You can legally block the transmission of your phone number when you make calls, so your number will appear as "unknown." Doing so is not spoofing.

What are the caller ID rules for telemarketers?

FCC rules specifically require that a telemarketer:

  • Transmit or display its telephone number or the telephone number on whose behalf the call is being made, and, if possible, its name or the name of the company for which it is selling products or services.
  • Display a telephone number you can call during regular business hours to ask to no longer be called. This rule applies even to companies that already have an established business relationship with you.
How to protect yourself against scams
  • Always examine your utility bill immediately and thoroughly. If you see a new company name on your bill, call the number that's shown on that portion of the bill and ask for an explanation.
  • Be aware of the methods companies can use to change your authorized supplier legally. The DCPSC’s Consumer Bill of Rights requires suppliers to obtain your clear permission to make such a change.
  • Ask your authorized supplier to place a "freeze" on your account to keep anyone other than you from changing your authorized supplier selection.

Some service providers promote their services and rates through door-to-door salespersons or telemarketers. All representatives must comply with the DCPSC’s Consumer Bill of Rights, which requires:

  • Home solicitations are limited to the hours between 9 a.m. and sunset.
  • Telephone solicitations shall be made only between the hours of 9 a.m. and 9 p.m.
  • Consumers must be advised of their right to cancel.
  • Consumers should be given a contact number for the supplier to cancel or ask follow-up questions.
  • Consumers have a right to request not to be contacted by the suppliers.
  • Consumers should not provide account numbers or other personal information until AFTER you have determined that you want to be a customer of a supplier.

Utilities will also let you know ahead of time by phone or in your utility bill if they will be in your neighborhood.

If someone comes to your door, never open it if you do not recognize the person. You can ask for a photo ID through a window. All utility employees and contractors carry company ID badges displaying their name, photograph and identification number.

To verify a utility employee's identity, work being done or if you have concerns about the status of your account, call the following customer service lines:

  • Pepco's Customer Service: 202-833-7500
  • Verizon’s Customer Service Line: 1-800-837-4966 (residential) or 1-800-275-2355 (business)
  • Washington Gas’s Customer Service Line: 703-750-1000

Report Phone Scams

Utility representatives will never call you to ask you for cash or request that you purchase a prepaid credit card to make a payment on your bill.

If you believe you have been the target of a phone scam, report the suspicious activity to the police.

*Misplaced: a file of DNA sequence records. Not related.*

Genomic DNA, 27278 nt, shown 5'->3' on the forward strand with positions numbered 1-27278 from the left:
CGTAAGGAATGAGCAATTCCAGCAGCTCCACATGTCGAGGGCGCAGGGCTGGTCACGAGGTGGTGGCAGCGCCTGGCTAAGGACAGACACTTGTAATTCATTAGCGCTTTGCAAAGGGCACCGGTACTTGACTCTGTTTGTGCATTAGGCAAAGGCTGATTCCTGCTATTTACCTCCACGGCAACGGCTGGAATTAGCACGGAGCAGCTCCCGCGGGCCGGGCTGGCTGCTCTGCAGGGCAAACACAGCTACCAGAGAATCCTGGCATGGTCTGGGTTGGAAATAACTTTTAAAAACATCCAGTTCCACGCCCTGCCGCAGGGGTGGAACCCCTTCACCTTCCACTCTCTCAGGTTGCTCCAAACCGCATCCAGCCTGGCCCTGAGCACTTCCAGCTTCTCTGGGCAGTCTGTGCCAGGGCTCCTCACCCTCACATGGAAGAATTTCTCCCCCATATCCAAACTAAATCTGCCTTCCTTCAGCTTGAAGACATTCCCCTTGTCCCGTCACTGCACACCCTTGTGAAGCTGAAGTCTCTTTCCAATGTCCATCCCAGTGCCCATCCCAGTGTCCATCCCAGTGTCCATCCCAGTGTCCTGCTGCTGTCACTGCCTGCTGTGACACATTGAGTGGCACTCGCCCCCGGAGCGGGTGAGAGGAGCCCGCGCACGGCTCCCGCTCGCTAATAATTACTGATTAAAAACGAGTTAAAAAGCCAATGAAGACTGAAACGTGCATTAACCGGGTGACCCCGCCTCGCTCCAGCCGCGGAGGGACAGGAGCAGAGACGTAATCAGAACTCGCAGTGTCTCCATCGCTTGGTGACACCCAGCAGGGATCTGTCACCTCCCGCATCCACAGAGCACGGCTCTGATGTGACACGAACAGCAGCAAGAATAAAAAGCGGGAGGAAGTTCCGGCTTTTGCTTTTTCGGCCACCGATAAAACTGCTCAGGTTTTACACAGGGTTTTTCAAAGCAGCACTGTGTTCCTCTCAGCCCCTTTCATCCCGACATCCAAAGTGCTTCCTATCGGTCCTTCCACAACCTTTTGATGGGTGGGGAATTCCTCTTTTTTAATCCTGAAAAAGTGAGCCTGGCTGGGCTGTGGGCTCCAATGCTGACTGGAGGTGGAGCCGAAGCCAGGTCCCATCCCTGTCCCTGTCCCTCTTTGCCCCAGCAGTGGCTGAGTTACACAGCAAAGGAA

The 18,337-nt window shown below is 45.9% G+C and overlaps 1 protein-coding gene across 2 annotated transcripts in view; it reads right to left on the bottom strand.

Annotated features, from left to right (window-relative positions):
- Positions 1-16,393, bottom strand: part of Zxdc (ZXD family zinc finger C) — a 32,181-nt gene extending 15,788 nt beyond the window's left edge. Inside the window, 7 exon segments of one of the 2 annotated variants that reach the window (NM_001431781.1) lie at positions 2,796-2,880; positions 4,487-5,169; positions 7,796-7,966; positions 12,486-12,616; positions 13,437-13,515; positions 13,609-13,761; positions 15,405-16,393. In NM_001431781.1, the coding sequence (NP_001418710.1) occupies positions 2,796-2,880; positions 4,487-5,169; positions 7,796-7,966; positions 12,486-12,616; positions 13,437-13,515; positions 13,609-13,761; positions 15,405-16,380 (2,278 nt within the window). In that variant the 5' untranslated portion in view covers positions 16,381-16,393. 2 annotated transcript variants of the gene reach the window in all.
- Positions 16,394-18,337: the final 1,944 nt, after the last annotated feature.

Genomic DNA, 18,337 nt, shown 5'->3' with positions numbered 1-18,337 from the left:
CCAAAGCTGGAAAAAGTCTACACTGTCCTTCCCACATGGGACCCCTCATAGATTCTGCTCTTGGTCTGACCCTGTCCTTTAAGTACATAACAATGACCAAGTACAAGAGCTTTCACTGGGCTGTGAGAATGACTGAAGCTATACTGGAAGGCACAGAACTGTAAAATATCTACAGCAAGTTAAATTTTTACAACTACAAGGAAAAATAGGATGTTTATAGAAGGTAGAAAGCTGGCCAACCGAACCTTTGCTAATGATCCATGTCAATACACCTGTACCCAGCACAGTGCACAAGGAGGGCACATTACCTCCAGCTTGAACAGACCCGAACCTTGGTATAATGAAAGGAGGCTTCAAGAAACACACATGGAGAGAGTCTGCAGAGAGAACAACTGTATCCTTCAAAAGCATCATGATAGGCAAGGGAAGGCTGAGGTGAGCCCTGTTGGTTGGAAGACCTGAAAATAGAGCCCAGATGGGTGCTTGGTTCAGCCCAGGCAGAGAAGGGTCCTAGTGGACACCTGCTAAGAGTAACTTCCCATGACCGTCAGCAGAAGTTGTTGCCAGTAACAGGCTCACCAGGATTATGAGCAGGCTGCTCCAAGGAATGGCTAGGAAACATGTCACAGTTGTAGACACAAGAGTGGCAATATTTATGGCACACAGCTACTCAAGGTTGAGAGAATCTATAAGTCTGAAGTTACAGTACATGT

Report Identity Theft​

If you believe your identity has been stolen and a utility account has been opened in your name, you may make a claim regarding the fraudulent activity by filling out an affidavit and send it to service provider.

What to do when you want to switch your service provider

District residents can choose their electric generation and transmission supplier and their natural gas supplier. However, before choosing your supplier, consumers must be informed.

When choosing a service provider, consumers should do the following:

  • Choose a retail service provider with a reputation for delivering honest and transparent pricing. Talk to your neighbors, family and friends to find out who is their service provider. You can also contact the local Better Business Bureau chapter and the DCPSC to vet suppliers and identify the most reputable providers in the area.
  • Do not make an “on-the-spot” decision unless they have researched the supplier and understand the supplier’s terms and conditions for providing service. If you need help examining your contract, contact the Office of Consumer Services at 202-626-5120.
  • Read, read, read! Read every single line of your agreement – including the clauses and fine print – before you sign it.
  • Review your utility bill every month to stay on top of any changes in charges or suppliers. If you need help reading your utility bill, contact the Office of Consumer Services at 202-626-5120.
More Resources

For additional information about consumer protections, visit these other sites:

Federal Communications Commission: A part of the Federal Communications Commission’s mission is to develop policies that promote the public interest by providing consumers with freedom from unwanted and intrusive communications, improving the quality of communications services available to those with disabilities, and protecting public safety.

Federal Trade Commission: The Federal Trade Commission’s principal mission is the promotion of consumer protection and the elimination and prevention of anticompetitive business practices, such as coercive monopoly.

Office of the Attorney General: The Office of the Attorney General’s Office of Consumer Protection works on your behalf to stop deceptive and unethical business practices.

Office of the People’s Counsel: The Office of the People's Counsel advocates for consumers of natural gas, electric, and telephone services.